Institutional members access full text with Ovid®

Share this article on:

Laparoscopic Anterior Versus Posterior Fundoplication for Gastroesophageal Reflux Disease: Systematic Review and Meta-Analysis of Randomized Clinical Trials

Broeders, Joris A. MD*; Roks, David J. BSc*; Ahmed Ali, Usama MD*; Draaisma, Werner A. MD, PhD*; Smout, André J. MD, PhD; Hazebroek, Eric J. MD, PhD*,‡

doi: 10.1097/SLA.0b013e31821d4ba0

Objective: To compare short- and long-term outcome after laparoscopic anterior fundoplication (LAF) versus posterior fundoplication (LPF) through a systematic review and meta-analysis of randomized clinical trials (RCTs).

Summary of Background Data: LPF is currently considered the surgical therapy of choice for gastroesophageal reflux disease (GERD). Alternatively, LAF has been alleged to reduce troublesome dysphagia and gas-related symptoms.

Methods: Four electronic databases (MEDLINE, EMBASE, Cochrane Library, and ISI web of Knowledge CPCI-S) were searched for RCTs comparing primary LAF versus LPF for GERD. The methodological quality was evaluated to assess bias risk. Primary outcomes were esophageal acid exposure time, heartburn, Dakkak dysphagia score (0–45) and reoperation rate. Short- and long-term results were pooled separately in meta-analyses as risk ratios (RRs) and weighted mean differences (WMDs).

Results: Eleven reports on 7 eligible RCTs (anterior vs. posterior total [n = 5]; anterior vs. posterior partial [n = 2]) comparing LAF (n = 345) versus LPF (n = 338) were identified. Short-term (6–12 months) esophageal acid exposure time (3.3% vs. 0.8%: WMD 2.04; 95% confidence interval [CI] [0.84–3.24]; P < 0.001), heartburn (21% vs. 8%; RR 2.71; 95%CI [1.72–4.26]; P < 0.001) and reoperation rate (8% vs. 4%; RR 1.94; 95%CI [0.97–3.87]; P = 0.06) were higher after LAF. In contrast, the Dakkak dysphagia score was lower after LAF (2.5 vs. 5.7; WMD −2.87; 95%CI [–3.88 to −1.87]; P < 0.001). There were no short-term differences in prevalence of esophagitis, regurgitation and perioperative outcomes. The higher rate of heartburn after LAF persisted during long-term (2–10 years) follow-up (31% vs. 14%; RR 2.15; 95% CI [1.49–3.09]; P < 0.001) with more PPI use (25% vs. 10%; RR 2.53; 95% CI [1.40–4.45]; P = 0.002). The long-term reoperation rate was twice as high after LAF (10% vs. 5%; RR 2.12; 95% CI [1.07–4.21]; P = 0.03). Long-term Dakkak dysphagia scores, inability to belch, gas bloating and satisfaction were not different.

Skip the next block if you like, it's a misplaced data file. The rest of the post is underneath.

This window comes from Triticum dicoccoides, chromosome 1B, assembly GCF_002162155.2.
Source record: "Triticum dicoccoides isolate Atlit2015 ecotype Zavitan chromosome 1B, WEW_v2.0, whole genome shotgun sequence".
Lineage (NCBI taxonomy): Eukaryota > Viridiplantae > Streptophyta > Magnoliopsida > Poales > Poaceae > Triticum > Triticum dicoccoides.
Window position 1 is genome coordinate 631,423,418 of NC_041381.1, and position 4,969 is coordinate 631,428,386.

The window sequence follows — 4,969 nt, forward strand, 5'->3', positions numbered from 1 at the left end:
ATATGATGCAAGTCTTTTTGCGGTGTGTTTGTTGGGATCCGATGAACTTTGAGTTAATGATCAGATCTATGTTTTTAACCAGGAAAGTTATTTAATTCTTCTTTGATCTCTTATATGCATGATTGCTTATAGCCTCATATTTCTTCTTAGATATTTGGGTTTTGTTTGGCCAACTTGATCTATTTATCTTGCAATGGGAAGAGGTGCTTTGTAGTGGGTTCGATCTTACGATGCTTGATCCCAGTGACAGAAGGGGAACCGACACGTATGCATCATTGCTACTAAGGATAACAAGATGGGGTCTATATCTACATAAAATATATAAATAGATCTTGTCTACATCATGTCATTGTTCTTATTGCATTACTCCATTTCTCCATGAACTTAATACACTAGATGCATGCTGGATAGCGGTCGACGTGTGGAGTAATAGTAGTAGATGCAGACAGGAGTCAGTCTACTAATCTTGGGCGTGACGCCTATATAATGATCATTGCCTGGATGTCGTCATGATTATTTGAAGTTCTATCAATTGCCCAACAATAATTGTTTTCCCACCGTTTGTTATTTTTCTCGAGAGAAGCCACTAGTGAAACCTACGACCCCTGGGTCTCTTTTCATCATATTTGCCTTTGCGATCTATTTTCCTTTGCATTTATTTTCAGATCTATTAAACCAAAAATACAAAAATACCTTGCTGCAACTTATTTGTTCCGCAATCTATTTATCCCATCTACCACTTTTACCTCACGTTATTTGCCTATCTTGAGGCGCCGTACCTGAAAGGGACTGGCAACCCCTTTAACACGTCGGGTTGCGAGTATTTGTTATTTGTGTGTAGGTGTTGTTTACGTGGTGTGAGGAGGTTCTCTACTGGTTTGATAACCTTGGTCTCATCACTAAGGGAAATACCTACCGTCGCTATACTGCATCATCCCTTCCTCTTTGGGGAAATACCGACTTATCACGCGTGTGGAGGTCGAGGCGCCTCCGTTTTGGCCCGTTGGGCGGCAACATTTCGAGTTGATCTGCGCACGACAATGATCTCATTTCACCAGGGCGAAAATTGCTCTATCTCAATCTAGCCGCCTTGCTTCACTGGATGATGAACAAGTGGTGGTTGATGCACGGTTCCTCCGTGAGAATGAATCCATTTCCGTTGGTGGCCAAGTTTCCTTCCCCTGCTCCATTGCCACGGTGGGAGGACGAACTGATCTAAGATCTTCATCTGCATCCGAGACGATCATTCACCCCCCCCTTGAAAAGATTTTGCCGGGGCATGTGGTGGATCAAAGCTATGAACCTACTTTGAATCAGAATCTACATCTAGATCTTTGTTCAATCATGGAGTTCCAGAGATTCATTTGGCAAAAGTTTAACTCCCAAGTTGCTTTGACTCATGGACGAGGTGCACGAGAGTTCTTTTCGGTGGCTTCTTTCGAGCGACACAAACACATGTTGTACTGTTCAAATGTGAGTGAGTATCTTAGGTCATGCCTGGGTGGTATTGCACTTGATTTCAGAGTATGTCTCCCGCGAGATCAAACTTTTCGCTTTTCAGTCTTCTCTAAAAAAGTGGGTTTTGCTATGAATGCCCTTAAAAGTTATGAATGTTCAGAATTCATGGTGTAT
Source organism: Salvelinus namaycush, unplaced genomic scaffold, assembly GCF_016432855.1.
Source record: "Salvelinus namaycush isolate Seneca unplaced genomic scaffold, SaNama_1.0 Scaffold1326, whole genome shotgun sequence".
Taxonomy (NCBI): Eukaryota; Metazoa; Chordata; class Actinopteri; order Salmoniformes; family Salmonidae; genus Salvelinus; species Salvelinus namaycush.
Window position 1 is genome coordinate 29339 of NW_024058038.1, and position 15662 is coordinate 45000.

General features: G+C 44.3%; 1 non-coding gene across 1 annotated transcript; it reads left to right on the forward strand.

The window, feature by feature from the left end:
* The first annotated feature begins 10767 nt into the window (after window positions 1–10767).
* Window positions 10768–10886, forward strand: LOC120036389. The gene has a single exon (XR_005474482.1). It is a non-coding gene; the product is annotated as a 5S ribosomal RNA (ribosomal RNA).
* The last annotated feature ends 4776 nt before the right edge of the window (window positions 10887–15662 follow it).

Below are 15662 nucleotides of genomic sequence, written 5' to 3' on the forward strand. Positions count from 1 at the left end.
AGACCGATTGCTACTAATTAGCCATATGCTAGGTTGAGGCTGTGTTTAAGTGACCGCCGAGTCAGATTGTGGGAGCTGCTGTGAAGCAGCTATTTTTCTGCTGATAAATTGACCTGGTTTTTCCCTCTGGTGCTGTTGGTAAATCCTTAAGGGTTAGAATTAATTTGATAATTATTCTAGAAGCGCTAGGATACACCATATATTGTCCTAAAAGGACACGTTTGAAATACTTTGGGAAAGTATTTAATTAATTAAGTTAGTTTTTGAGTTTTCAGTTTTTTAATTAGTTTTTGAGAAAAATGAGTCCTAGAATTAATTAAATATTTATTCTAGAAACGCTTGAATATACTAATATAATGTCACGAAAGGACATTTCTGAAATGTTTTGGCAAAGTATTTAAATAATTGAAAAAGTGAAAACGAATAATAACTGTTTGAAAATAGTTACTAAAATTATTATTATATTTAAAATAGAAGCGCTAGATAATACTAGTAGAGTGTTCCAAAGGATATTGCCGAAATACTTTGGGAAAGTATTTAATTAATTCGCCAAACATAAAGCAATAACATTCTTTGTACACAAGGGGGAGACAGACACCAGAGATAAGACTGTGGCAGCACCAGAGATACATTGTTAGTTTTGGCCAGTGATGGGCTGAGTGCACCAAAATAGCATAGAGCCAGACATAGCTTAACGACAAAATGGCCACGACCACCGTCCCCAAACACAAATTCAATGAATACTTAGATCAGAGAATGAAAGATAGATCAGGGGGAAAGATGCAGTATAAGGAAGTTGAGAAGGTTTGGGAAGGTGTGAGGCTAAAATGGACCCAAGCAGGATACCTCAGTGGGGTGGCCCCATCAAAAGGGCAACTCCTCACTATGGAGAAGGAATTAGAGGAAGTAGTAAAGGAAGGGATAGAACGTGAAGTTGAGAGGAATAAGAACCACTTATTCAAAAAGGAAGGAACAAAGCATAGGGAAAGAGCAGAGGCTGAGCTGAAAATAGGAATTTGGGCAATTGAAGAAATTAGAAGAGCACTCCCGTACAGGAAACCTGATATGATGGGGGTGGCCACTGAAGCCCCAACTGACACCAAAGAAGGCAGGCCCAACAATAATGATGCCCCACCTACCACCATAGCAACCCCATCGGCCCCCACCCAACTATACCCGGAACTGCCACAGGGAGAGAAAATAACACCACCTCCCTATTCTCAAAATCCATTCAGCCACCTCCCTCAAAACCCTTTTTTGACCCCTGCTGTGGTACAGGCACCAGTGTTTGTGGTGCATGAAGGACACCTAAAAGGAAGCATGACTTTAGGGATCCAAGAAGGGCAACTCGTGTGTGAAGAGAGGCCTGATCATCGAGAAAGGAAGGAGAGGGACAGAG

Conclusions: Esophageal acid exposure time and the prevalence of heartburn are higher after LAF compared with LPF. In the short-term this is counterbalanced by less severe dysphagia. However, dysphagia scores become similar in the long-term, with a persistent substantial increase in prevalence of heartburn and PPI use after LAF. The reoperation rate is twice as high after LAF as well, mainly due to reinterventions for recurrent GERD. The prevalence of gas-related symptoms is similar. These results lend level 1a support for the use of LPF as the surgical treatment of choice for GERD.

*Department of Surgery, Gastrointestinal Research Unit of the University Medical Center Utrecht, Utrecht, The Netherlands

Department of Gastroenterology and Hepatology, Academic Medical Centre, Amsterdam, The Netherlands

Department of Surgery, St Antonius Hospital, Nieuwegein, The Netherlands.

Reprints: J.A.J.L. Broeders, MD, Department of Surgery, HP G04.228, University Medical Center Utrecht, P.O. Box 85500, 3508 GA, Utrecht, The Netherlands. E-mail:

J.A.J.L. Broeders is supported by a University Medical Center Utrecht Alexandre Suerman MD/PhD grant.

The authors declare no conflict of interest.

© 2011 Lippincott Williams & Wilkins, Inc.